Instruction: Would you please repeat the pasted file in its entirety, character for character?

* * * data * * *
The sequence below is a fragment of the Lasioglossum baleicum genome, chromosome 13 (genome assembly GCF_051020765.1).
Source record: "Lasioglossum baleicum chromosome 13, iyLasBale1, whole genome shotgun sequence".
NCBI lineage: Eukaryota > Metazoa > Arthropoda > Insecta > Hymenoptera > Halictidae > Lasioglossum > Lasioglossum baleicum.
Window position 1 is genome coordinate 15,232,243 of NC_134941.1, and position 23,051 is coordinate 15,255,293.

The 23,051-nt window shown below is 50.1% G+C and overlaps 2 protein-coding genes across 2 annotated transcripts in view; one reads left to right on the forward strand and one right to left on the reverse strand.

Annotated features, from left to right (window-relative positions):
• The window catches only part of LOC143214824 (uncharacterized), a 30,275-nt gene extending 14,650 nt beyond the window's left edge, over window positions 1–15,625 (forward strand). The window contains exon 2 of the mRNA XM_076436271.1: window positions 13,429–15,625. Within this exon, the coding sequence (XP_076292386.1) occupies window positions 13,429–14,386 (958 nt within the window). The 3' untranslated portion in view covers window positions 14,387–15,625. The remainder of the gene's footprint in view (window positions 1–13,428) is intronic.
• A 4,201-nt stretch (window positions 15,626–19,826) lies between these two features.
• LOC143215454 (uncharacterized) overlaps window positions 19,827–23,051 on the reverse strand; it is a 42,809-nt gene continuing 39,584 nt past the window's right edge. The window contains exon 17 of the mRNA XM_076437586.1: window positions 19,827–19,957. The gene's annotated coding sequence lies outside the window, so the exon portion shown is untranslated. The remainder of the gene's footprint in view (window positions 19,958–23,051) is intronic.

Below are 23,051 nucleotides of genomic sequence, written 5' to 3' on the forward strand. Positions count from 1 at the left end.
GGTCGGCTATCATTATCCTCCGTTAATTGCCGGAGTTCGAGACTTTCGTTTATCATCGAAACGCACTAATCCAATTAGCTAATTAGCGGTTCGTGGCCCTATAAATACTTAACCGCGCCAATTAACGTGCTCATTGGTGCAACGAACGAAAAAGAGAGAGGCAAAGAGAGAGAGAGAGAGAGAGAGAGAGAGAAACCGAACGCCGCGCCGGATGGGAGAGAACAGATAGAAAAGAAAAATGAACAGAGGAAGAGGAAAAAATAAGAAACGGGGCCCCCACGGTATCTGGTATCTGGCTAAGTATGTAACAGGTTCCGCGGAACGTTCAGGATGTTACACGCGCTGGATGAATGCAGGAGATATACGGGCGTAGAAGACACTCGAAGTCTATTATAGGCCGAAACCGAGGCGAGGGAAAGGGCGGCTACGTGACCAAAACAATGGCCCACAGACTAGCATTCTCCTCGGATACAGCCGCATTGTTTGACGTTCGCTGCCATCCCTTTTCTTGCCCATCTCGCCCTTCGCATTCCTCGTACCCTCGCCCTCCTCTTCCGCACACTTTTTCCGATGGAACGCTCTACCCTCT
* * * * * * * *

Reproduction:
The sequence below is a fragment of the Lasioglossum baleicum genome, chromosome 13 (genome assembly GCF_051020765.1).
Source record: "Lasioglossum baleicum chromosome 13, iyLasBale1, whole genome shotgun sequence".
NCBI lineage: Eukaryota > Metazoa > Arthropoda > Insecta > Hymenoptera > Halictidae > Lasioglossum > Lasioglossum baleicum.
Window position 1 is genome coordinate 15,232,243 of NC_134941.1, and position 23,051 is coordinate 15,255,293.

The 23,051-nt window shown below is 50.1% G+C and overlaps 2 protein-coding genes across 2 annotated transcripts in view; one reads left to right on the forward strand and one right to left on the reverse strand.

Annotated features, from left to right (window-relative positions):
• The window catches only part of LOC143214824 (uncharacterized), a 30,275-nt gene extending 14,650 nt beyond the window's left edge, over window positions 1–15,625 (forward strand). The window contains exon 2 of the mRNA XM_076436271.1: window positions 13,429–15,625. Within this exon, the coding sequence (XP_076292386.1) occupies window positions 13,429–14,386 (958 nt within the window). The 3' untranslated portion in view covers window positions 14,387–15,625. The remainder of the gene's footprint in view (window positions 1–13,428) is intronic.
• A 4,201-nt stretch (window positions 15,626–19,826) lies between these two features.
• LOC143215454 (uncharacterized) overlaps window positions 19,827–23,051 on the reverse strand; it is a 42,809-nt gene continuing 39,584 nt past the window's right edge. The window contains exon 17 of the mRNA XM_076437586.1: window positions 19,827–19,957. The gene's annotated coding sequence lies outside the window, so the exon portion shown is untranslated. The remainder of the gene's footprint in view (window positions 19,958–23,051) is intronic.

Below are 23,051 nucleotides of genomic sequence, written 5' to 3' on the forward strand. Positions count from 1 at the left end.
GGTCGGCTATCATTATCCTCCGTTAATTGCCGGAGTTCGAGACTTTCGTTTATCATCGAAACGCACTAATCCAATTAGCTAATTAGCGGTTCGTGGCCCTATAAATACTTAACCGCGCCAATTAACGTGCTCATTGGTGCAACGAACGAAAAAGAGAGAGGCAAAGAGAGAGAGAGAGAGAGAGAGAGAGAGAAACCGAACGCCGCGCCGGATGGGAGAGAACAGATAGAAAAGAAAAATGAACAGAGGAAGAGGAAAAAATAAGAAACGGGGCCCCCACGGTATCTGGTATCTGGCTAAGTATGTAACAGGTTCCGCGGAACGTTCAGGATGTTACACGCGCTGGATGAATGCAGGAGATATACGGGCGTAGAAGACACTCGAAGTCTATTATAGGCCGAAACCGAGGCGAGGGAAAGGGCGGCTACGTGACCAAAACAATGGCCCACAGACTAGCATTCTCCTCGGATACAGCCGCATTGTTTGACGTTCGCTGCCATCCCTTTTCTTGCCCATCTCGCCCTTCGCATTCCTCGTACCCTCGCCCTCCTCTTCCGCACACTTTTTCCGATGGAACGCTCTACCCTCT